“My day is a little brighter, too, but you must have called about something else.”

“Oh, yes. Something much less important than flirting with you. Remember Edouard Manérin?”

“The French Consul. Of course. Émilie is in Joe’s pre-school class.”

“He would like me to take a trip, but he wants to explain it to both of us, over lunch. Would you be free on Thursday?”

Nancy looked at her desk calendar. “Unless Amelia is out there scribbling something new, I’m free. Where?”

“The Jefferson at noon. He is French, so I would block two hours and not schedule any boring presentations in the afternoon.”

Nancy laughed. “If he wants to do this at the Jefferson instead of his office, it’s probably dangerous, illegal, or embarrassing. He must want you to say yes very badly.”

“He does have my attention, although I have no idea what he wants.”

“Let’s do it. See you tonight.” She smacked a kiss in the phone.

“I love you. Bye.”

They hung up.


Jason and Nancy did not dine often at the Jefferson Hotel, but its dining room held special memories for them. They had come here for their first dinner date, and it was at a later dinner date that Jason had proposed. Occasionally, Smithson Pharmaceuticals took out of town investors and visiting executives to the Jefferson, so Nancy had seen more of it at lunchtime than Jason had.

Edouard Manérin was standing in the lobby when they arrived.

“Doctors Lockhart, a pleasure to see you both.” The Consul spoke English with an American accent, having attended the American School in Paris before going to the prestigious School of Public Administration. He bent over Nancy’s hand with a quick kiss and shook hands with Jason. “Émilie seems quite taken with Joe. She has not mentioned any other boys in the class.”

Peut-être qu’ils ne se sont pas encore frappés,” she said. Maybe they haven’t hit each other yet.

Manérin laughed heartily. Jason said in French, “At five years old, it could mean anything or nothing, but I am glad that neither has come home complaining.”

“Please,” said the consul motioning to the door to the restaurant, “let’s have our lunch.”

Conversation for the first part of the meal revolved around the two families. Their two children were the only ones in the five-year-old class who could already read, so they found themselves sitting together, reading quietly while the teachers and aides worked with the other children. Joe had picked up some French from Nancy’s conversations with her mother, and Émilie said that he had a Parisian accent.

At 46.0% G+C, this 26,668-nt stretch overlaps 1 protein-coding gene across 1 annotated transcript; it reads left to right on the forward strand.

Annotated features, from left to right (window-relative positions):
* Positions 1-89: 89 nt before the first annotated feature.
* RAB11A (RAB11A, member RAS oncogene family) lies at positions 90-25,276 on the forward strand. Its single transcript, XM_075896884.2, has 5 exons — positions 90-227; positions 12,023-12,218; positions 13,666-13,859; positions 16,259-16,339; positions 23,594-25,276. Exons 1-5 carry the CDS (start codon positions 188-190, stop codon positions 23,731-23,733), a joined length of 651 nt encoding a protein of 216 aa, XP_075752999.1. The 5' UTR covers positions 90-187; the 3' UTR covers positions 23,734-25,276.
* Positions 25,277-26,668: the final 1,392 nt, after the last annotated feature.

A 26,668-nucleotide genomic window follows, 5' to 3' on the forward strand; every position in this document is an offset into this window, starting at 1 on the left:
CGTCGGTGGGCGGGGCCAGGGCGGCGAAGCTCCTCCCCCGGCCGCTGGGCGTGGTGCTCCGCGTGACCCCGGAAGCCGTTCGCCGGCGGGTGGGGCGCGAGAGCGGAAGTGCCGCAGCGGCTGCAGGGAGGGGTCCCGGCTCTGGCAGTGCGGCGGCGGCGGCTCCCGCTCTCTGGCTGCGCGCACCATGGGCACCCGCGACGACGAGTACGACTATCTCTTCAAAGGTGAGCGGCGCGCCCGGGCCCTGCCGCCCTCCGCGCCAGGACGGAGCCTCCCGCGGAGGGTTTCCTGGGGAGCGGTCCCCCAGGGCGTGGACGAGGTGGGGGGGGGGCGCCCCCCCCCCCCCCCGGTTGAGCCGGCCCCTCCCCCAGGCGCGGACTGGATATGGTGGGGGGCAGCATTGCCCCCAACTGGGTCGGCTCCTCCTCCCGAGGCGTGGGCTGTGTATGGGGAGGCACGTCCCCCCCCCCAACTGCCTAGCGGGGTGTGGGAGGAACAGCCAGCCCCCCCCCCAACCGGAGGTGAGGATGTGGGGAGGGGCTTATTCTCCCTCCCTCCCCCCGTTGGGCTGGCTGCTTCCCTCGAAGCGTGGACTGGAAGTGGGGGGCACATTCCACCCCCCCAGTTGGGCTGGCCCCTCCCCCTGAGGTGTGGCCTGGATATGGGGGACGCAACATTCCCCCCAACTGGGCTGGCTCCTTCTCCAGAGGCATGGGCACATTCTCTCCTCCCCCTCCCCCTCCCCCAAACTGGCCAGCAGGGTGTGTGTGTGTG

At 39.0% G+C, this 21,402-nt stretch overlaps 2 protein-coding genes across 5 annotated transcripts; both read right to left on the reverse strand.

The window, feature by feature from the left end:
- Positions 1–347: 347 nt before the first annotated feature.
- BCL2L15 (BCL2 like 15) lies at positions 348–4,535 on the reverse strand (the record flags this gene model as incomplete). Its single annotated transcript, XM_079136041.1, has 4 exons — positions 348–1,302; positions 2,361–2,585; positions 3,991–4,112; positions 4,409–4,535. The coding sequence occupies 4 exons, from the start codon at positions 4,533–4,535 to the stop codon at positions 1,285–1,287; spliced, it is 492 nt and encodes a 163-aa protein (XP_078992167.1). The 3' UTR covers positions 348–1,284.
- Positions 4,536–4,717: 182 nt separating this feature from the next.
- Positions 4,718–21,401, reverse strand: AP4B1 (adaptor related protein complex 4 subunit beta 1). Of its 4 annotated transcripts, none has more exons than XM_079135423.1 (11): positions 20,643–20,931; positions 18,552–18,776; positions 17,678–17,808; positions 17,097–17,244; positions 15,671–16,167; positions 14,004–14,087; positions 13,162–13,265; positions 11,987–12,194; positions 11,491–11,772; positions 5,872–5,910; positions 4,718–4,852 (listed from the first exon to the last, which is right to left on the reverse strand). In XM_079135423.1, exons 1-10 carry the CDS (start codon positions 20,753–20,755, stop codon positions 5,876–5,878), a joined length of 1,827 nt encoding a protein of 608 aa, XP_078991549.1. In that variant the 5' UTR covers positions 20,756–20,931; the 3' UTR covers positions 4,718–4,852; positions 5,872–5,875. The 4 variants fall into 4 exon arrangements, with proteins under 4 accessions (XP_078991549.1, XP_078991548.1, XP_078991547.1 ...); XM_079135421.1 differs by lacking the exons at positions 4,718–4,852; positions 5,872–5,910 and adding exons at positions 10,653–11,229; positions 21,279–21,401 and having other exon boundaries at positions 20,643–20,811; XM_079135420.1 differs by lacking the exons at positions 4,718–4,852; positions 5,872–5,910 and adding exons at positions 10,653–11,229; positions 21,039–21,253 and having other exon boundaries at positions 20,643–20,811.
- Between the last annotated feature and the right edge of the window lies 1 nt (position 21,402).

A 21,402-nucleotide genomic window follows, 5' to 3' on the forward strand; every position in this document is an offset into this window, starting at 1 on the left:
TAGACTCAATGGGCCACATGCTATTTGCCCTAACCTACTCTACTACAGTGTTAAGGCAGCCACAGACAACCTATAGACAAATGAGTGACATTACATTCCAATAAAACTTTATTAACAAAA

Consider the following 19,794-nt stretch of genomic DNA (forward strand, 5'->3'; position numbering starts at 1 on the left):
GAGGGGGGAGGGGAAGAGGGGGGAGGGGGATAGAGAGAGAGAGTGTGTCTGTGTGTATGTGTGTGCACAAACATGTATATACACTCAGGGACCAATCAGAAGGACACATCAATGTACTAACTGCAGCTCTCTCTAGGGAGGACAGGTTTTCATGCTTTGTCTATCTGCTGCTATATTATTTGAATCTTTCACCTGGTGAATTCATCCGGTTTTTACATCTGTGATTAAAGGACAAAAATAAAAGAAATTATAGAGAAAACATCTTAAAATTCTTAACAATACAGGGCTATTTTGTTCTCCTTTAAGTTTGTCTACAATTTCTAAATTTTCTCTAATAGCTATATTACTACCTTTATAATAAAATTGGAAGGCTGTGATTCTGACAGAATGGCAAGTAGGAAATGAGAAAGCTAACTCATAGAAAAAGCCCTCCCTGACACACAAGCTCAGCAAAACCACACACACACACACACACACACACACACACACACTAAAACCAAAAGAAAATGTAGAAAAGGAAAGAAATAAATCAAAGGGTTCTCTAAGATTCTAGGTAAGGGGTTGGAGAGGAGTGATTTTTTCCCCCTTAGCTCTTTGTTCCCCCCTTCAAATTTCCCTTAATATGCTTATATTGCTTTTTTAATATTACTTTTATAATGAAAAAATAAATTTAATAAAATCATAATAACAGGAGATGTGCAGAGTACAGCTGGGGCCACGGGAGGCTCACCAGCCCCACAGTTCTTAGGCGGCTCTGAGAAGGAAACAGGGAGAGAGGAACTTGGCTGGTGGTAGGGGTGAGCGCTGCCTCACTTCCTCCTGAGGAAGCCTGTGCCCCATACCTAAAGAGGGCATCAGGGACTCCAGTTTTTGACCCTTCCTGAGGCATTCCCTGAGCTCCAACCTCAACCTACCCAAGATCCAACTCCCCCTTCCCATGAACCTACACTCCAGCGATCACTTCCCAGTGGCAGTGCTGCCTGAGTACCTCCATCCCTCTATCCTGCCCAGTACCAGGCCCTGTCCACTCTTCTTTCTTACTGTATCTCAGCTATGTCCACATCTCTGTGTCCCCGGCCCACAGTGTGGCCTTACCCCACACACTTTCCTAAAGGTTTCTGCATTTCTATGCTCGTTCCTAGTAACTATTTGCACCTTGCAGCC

Over the cheese, the Consul refilled their wine glasses and nodded to the waiter. The servers withdrew.

“You’ve heard the saying, ‘we have been doing so much with so little, that we can do the impossible with nothing’, haven’t you?” Jason and Nancy nodded. “As you know, I served in Equatorial Africa after the war. We had a saying there, donnez ça à Jace.” Give that to Jace. “The mythical man who could do anything with nothing.”

After a stunned silence, Nancy asked, “Is this some kind of coincidence? Jace isn’t a French name.” Jace was her husband’s nickname.

“No. One of my colleagues, who had spent the war in and around Casablanca, told me that the saying was brought to Ubangi-Shari by Free French and Vichy veterans.”

“Why are you telling us this?” asked Jason.

“Because we are trying to do the impossible again.” He took a sip of his wine and gathered himself. “You know that the situation in Indo-China is not going well.”

“I read about the battle at Dien Bien Phu. Aren’t there peace talks in Saigon now?”

“And Paris. But the point is that the war in Vietnam has exhausted our resources, which we needed for our other colonies. We are trying to carry on in places like Africa and the Pacific, but those places are restive also.”

“What are you asking?”

“We would like you to join a team of American and Canadian medical personnel to help us set up a teaching hospital in Bangui.”

“French Equatorial Africa.”

“Yes. Bangui is the capital and the only major city in Ubangi-Shari. It is also the last town that can be reached by water north of Brazzaville. The city serves a vast area that includes Chad, inland Cameroons, and the northern half of the Middle Congo.

“If we can put a teaching hospital there, it would help lift the area toward self-sufficiency.”

“Which would ease the pressure on the French resources.”

“Yes. The consular corps throughout North America is recruiting people like you.”

“Why me?”

“Because of the work you did in Fedhala and Algeria. The work you did at MCV. What you did off Korea. And what you do every day at Saint Mary’s here in Richmond.”

“It takes more than a surgeon to set up a teaching hospital. Are you asking us to move to Bangui?”

“No. Your role would be to review our plans and watch us get started. Specifically, we’d like your expertise as a surgeon. We have administrators, researchers, and teaching professors of most specialties already.”

Jason looked at Edouard silently for a long time.

“You have more passion for this than simply carrying out orders, Edouard.”

“It shows, doesn’t it?” He smiled. “The other consuls are doing their jobs, assembling teams and forwarding recommendations, but I have a personal interest. I love the people in Bangui. And I am afraid that they are going to need surgeons very badly, very soon. I want this project to be there for them.”

“More war?”